Building a Healthy Pantry on a Budget
  • September 25, 2018
  • [Disclosure: This post is a part of a partnership with Thrive Market. As always, we only write about the products, places and experiences that we love.]

    We’ve heard it before with health goals – if we set ourselves up for success through a plan, we are more likely to stick to it. Having a stocked pantry ready to go with nutrient-rich foods could make all the difference in those “I’m too tired to cook, let’s order takeout” weeknights and “I want to meal prep but don’t want to grocery shop” Sundays.

    But stocking your kitchen up with healthy foods can sometimes be pretty costly. Those jars of coconut oil don’t just grow on trees. How can you do to build a healthy pantry without breaking the bank?

    healthy pantry on a budget

    1. Consider your nutrient needs

    Are you a vegan who is looking to get more vitamins and minerals in your diet? Paleo and want to get in more healthy fats? Someone who eats a general diet but wants to get more protein? Analyze your nutrition goals so that you can plan your pantry to support those goals. This will help narrow down the kinds of foods you want to focus on.

    When budgeting for your pantry, you should prioritize your highest nutrient needs. Those raw almonds or hemp seeds (providing good sources of protein and healthy fat) could take precedence over that chocolate chip quick bread mix.

    2. Choose your favorites (and watch for sales!)

    Focus on always having your favorite pantry basics. Items like brown rice, beans, sweet potatoes, canned fish, or whole grain pastas are great to always have ready to go. Always keep a lookout for sales on your go-to foods so that you can buy up good deals and keep them in stock.

    3. Experiment wisely

    When it comes to introducing a new food to your pantry, try experimenting with just one at a time. Maybe you read a recipe that included a bunch of new ingredients to you, so you get excited and run out to buy all these items, but now you have a whole lot of random superfood powders strewn about your kitchen (speaking from experience here – what am I supposed to do with all this maca powder?).

    Avoid random purchases just because they seem like a healthy choice. If they don’t match your needs, or if you don’t know what to do with it, then it will just collect dust in the back of the pantry.

    4. Consider your sourcing

    Once you have determined some of your favorite basic items that fit your nutritional needs and goals, research ways you can source these items at the best cost. Buying in bulk doesn’t always provide the most cost savings, but it can be very helpful with the right ingredients. If you have access to a membership at a wholesale grocer like Costco, take advantage of it and pick up some bulk bags of quinoa or beans. But that big bag of pretzel snack mix? Might not be the best price.

    Make sure to check out bulk bins at grocery stores – this is a great way to experiment with a new ingredient because you can pay by weight. Take a little sample home, test it out in your meals and do a price comparison.

    As another alternative, you can try sourcing your ingredients through online retailers and services. Online retailers such as Thrive Market sell ingredients at a lower cost than the brick and mortar stores, avoiding the retail markup. Retailers like Thrive Market also sell their own private label items, which can really help with the cost savings, especially when it comes to generally pricier items. I recently ordered some of their private label items to do a cost and quality comparison on some of my go-to items – coconut oil, tahini, nut butters, and bone broth – and was pleasantly surprised at how well they matched up to my favorite brands and the money saved by ordering online.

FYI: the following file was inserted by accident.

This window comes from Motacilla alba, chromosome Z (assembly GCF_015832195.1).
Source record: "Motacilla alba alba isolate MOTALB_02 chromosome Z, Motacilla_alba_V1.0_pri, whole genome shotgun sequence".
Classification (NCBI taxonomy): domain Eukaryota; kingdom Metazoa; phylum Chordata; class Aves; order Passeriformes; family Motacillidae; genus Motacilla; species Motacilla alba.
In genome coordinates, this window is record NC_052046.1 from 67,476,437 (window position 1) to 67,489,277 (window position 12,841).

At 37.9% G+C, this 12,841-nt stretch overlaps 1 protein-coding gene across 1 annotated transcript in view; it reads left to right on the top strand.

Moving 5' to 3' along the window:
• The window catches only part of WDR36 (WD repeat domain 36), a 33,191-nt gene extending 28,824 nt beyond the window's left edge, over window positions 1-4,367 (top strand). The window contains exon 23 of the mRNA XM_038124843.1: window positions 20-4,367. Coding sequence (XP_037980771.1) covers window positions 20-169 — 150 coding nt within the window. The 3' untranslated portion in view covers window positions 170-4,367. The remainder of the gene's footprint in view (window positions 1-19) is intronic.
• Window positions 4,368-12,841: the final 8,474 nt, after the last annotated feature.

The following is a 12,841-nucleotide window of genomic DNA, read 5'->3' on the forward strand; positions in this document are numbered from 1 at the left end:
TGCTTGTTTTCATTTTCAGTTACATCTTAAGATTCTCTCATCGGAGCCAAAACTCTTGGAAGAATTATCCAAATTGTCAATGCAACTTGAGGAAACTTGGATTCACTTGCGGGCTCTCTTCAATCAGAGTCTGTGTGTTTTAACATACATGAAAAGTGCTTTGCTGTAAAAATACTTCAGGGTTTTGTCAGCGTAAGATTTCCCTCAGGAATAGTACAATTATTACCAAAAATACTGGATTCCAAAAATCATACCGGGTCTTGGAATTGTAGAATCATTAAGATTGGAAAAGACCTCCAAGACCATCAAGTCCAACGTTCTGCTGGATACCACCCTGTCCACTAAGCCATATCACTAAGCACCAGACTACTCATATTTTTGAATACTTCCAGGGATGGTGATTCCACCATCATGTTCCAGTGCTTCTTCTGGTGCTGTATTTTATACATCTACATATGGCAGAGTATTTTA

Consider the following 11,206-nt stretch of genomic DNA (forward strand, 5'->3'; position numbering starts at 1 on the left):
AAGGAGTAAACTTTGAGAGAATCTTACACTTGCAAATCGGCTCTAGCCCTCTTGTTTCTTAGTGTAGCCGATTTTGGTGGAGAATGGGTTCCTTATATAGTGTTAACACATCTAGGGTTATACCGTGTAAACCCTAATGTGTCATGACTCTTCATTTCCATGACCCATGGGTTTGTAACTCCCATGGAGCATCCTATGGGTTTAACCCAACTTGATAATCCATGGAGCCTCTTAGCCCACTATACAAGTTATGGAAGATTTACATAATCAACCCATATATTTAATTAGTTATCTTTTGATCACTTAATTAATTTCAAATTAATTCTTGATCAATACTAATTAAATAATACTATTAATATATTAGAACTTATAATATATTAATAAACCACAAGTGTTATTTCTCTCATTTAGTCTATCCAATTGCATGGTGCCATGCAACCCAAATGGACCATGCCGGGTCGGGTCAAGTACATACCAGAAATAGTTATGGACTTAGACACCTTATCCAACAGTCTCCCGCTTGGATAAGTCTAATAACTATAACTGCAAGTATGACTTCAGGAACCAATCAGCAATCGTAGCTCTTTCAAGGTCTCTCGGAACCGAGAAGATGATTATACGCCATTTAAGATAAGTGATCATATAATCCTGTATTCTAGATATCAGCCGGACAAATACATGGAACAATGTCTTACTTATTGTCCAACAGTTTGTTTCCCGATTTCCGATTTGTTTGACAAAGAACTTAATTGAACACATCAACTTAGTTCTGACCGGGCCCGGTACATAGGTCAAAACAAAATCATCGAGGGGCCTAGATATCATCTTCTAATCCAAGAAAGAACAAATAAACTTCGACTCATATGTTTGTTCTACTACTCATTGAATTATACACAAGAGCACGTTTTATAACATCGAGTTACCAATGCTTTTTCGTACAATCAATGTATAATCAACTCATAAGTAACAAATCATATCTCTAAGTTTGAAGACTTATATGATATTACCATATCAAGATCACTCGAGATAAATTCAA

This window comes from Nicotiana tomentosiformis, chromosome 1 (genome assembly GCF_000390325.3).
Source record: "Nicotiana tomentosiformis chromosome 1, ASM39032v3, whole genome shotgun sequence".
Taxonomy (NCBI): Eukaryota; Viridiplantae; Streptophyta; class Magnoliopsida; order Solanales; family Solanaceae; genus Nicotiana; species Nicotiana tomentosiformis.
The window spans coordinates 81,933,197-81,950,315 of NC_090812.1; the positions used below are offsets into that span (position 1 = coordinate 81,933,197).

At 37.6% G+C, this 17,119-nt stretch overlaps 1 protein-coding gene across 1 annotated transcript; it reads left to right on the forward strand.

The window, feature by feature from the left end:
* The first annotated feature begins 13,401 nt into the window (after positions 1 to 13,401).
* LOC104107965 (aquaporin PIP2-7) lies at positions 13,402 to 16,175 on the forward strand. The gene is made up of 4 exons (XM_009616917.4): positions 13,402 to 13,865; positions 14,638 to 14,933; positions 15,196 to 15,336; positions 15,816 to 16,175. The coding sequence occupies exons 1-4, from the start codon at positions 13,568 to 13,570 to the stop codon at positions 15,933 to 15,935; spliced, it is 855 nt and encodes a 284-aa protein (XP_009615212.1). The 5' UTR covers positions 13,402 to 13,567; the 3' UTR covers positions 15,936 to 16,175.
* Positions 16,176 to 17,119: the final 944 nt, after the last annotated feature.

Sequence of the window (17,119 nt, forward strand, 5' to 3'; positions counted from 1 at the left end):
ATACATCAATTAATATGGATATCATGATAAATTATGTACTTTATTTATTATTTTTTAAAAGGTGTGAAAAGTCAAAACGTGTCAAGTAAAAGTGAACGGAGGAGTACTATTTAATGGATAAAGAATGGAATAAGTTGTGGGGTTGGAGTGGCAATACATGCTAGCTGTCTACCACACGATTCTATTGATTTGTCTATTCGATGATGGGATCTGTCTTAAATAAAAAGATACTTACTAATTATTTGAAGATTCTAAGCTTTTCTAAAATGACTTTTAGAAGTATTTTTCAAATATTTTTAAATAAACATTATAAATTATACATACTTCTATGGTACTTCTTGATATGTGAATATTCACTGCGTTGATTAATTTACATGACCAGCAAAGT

Also, check out subscription services such as Imperfect Produce, which delivers produce that can’t be sold at the grocery store due to slight imperfections or surplus, and sells to you at a much lower price than your brick and mortar store. Online retailers and subscription services can be helpful in budgeting because you can take the time to research and plan with the internet at your fingertips.

    6. Do the pantry challenge

    About every two weeks, my husband and I have a “scrounging night” where we search out random ingredients in the pantry that have been sitting there for a while, and find a creative way to make dinner with it. This can be a fun challenge to do with the family, and helps rotate “older” ingredients that might otherwise sit in the back of the cabinet until they expire and unfortunately get thrown out. My last concoction included quinoa, canned chickpeas, dried cranberries, chopped apples and a quick balsamic and honey dressing – all just lying around in my pantry. Reduce cost and food waste by hosting a “pantry challenge”!

     

     

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    About Catherine Borkowski

    Catherine Borkowski, RDN, LDN is a registered dietitian, yoga teacher, and food and nutrition expert. She is an advocate of a plant-powered life and believes in the healing powers of food and good nutrition. Catherine has worked as a dietitian in a variety of settings, and her approach is all about moderation, not deprivation, and cultivating a healthy relationship with food. Catherine completed her 250 hour yoga teacher training in 2017 and now weaves together her nutrition and yoga practices, as she feels that the mind-body connection of yoga can be applied to our nutrition habits and how we treat our body with the foods we eat. Outside of work, Catherine loves to cook and bake, especially experimenting with “weird” ingredients in her dishes – if it’s a new food trend, she’s got to at least try it once! She lives in Chicago with her husband, Dan, and her corgi puppy, Toby.